The goal of this project is to design and conduct controlled experiments to systematically optimize manufacturing and testing processes for fluorene isophthalate terephalate (also known as fluorene polyester or FPE) capacitors to encourage the commercial availability of a reliable and affordable supply. Film casting, film metallization, and final capacitor assembly processes will be optimized.
Hamilton Sundstrand, Rockford, IL 61125
Brady Corporation, Milwaukee, WI 53201
Dearborn Electronics, Inc., Longwood, FL 32750
SteinerFilm, Williamstown, MA 01267
Capacitors are an important component of downhole logging-while-drilling (LWD) and measurement-while-drilling (MWD) electronics. There is a need to develop and enhance the electronics industry's capabilities to produce temperature resistant capacitors that will support the use of these tools at greater depths and under more hostile conditions.
FPE technology is currently used to provide high-temperature (HT) capacitors utilized in the aerospace industry. This industry has been using metalized film capacitors for power conditioning, filtering, and energy storage applications for decades. Metalized film capacitors have the ability to “clear” small defects, exhibit high reliability, and tend to fail in a controlled and manageable fashion at the end of a long and useful life. The alternatives have weaknesses: multilayer ceramic (MLC) capacitors have violent failure modes and are highly susceptible to vibration and thermal cycling environments, while electrolytic capacitors have problems with “dry-out”, have short lives, and exhibit low reliability at elevated temperatures. For these reasons, the aerospace industry has focused on metalized film capacitors as the most viable high-temperature capacitor solution.
Unfortunately, FPE capacitors have been manufactured on a “one-of-a-kind-special-order” basis and the industry suffers from poor manufacturing yields at all stages of the manufacturing process. Widespread use of FPE film capacitors (particularly for oil field drilling services applications) will not be practical until they can be efficiently mass-produced in a financially self-sustaining manner. Evidence of manufacturing feasibility will be required before Hamilton Sundstrand and downhole drilling equipment suppliers will be able to design and produce robust, saleable, distributable, and serviceable FPE capacitors.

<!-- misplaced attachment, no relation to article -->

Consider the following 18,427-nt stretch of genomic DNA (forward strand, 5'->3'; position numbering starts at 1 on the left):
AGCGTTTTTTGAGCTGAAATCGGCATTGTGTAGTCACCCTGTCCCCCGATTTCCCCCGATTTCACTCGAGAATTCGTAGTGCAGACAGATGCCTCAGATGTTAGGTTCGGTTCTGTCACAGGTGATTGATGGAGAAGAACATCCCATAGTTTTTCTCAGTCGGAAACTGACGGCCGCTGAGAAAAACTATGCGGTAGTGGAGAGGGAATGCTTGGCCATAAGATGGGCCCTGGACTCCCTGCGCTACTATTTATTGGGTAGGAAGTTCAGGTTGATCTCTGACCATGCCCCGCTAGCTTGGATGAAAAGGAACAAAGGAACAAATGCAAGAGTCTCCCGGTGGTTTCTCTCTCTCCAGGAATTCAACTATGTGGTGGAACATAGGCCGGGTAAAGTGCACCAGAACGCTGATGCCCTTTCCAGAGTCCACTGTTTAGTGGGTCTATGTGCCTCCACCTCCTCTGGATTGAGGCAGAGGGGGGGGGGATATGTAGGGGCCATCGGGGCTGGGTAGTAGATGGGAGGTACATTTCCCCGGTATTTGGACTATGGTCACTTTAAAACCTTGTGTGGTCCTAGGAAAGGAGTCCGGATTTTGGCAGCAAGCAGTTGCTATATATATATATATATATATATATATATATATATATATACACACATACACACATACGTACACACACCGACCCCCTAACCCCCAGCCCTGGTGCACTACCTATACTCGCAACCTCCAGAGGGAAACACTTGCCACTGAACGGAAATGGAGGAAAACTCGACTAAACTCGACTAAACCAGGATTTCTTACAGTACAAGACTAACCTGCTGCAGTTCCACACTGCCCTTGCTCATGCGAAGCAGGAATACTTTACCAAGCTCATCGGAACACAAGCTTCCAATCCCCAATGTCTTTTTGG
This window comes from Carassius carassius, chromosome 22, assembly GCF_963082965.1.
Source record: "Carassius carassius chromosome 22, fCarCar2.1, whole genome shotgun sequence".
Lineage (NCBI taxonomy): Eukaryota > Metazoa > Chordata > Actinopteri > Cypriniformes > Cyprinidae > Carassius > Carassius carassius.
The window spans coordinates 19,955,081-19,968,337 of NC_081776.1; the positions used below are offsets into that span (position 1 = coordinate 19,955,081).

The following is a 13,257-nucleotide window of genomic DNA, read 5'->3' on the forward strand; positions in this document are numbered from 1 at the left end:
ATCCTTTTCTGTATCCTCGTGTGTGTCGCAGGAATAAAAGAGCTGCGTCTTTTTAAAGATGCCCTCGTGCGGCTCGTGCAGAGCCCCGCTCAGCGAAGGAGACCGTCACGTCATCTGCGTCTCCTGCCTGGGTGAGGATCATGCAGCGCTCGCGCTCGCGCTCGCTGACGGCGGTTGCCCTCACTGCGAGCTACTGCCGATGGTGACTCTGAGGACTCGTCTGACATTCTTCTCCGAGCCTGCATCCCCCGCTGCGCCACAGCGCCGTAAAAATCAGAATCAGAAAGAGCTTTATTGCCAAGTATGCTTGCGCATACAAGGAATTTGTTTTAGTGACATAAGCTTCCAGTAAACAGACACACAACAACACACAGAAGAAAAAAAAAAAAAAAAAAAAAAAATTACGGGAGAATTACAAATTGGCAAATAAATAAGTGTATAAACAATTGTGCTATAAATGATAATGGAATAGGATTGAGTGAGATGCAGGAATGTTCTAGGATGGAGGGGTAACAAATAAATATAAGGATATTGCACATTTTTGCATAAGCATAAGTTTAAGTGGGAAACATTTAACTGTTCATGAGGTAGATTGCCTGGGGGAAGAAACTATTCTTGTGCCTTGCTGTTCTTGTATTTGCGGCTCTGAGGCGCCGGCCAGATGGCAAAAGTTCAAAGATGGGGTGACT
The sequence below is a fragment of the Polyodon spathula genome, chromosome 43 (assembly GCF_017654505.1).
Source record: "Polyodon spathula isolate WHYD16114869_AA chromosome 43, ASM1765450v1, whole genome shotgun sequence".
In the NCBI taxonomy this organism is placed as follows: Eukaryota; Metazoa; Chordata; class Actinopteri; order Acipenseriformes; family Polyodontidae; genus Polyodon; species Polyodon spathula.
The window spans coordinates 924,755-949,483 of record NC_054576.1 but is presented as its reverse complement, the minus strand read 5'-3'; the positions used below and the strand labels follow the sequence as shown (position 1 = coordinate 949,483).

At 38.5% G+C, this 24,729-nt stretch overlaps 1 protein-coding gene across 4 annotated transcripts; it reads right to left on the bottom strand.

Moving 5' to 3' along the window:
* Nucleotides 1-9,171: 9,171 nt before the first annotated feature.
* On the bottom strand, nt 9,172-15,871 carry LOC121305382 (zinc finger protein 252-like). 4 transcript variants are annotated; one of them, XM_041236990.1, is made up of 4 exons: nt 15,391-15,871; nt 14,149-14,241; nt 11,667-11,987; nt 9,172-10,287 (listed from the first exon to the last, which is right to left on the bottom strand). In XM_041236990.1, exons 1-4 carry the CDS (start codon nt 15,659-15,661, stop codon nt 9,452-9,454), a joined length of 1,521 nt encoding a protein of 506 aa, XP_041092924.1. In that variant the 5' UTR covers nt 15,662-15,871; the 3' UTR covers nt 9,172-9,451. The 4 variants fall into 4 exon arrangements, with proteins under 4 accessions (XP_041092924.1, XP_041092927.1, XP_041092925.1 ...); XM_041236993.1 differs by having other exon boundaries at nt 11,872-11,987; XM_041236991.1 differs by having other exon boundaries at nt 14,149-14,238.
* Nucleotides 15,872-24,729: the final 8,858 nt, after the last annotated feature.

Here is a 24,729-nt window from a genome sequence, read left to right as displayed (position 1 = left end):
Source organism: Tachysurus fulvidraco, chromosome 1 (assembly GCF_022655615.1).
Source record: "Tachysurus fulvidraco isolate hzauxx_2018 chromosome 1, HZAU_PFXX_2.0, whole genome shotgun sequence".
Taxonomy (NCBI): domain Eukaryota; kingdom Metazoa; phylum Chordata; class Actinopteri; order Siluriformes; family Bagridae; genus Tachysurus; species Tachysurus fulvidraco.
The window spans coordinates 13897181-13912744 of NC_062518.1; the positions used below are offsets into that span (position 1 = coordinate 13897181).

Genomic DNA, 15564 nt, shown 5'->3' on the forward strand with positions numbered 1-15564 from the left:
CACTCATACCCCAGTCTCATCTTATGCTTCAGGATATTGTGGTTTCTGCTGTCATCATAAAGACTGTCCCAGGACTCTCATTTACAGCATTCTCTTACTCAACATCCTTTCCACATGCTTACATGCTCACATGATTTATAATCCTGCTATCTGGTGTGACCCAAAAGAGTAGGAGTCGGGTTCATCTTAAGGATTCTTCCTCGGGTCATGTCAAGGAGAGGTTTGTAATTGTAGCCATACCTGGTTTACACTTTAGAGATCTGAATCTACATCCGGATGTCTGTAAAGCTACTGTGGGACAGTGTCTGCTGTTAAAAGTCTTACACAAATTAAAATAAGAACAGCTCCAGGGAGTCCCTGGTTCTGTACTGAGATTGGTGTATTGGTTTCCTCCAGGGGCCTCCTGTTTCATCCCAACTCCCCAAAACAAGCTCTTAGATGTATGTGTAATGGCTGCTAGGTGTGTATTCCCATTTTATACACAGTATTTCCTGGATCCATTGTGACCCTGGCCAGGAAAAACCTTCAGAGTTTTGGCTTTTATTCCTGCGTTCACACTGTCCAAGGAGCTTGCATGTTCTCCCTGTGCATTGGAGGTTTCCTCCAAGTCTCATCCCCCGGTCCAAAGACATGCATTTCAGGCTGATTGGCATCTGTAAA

This research project builds on the strong partnerships currently in place among Ferrania (FPE resin manufacturing), Brady Corporation (film casting), SteinerFilm (film metallization), Dearborn Electronics (capacitor manufacturing), and Hamilton Sundstrand (applications and systems expertise) to develop an optimized production process for HT FPE capacitors. These partners will collaborate on the systematic design of experiments involving four production-sized batches of FPE capacitors.
Successful execution of this effort will result in commercially available, reliable, and affordable 250 °C rated capacitors. HT capacitors could be extensively used in downhole drill motor drives and downhole MWD communication devices provided a reliable and affordable supply is available to the petroleum industry. The increased temperature capability of HT capacitors will minimize the cooling requirements in line-replaceable units (LRUs), allowing other components to utilize valuable heat sink areas. Alternatively, size and weight can be reduced in LRUs by decreasing the heat sink mass. In addition, increased thermal capability will greatly increase the reliability of capacitors. By providing a large thermal de-rating, a capacitor rated at 250 °C will be much more reliable at 150 °C operating conditions. The root-mean-square (RMS) current handling capability of HT capacitors will not be thermally limited when a 250 °C capacitor is used in a 150 °C application in place of conventional low-temperature capacitors.
This project is primarily focused on commercializing cost-effective, reliable, FPE capacitors for downhole applications. This in turn will reduce the drilling costs for developing deep gas resources, improving the likelihood that larger volumes of such resources can fill domestic consumer demand for natural gas at a reasonable price.
The project has been completed. The final report is available below under "Additional Information".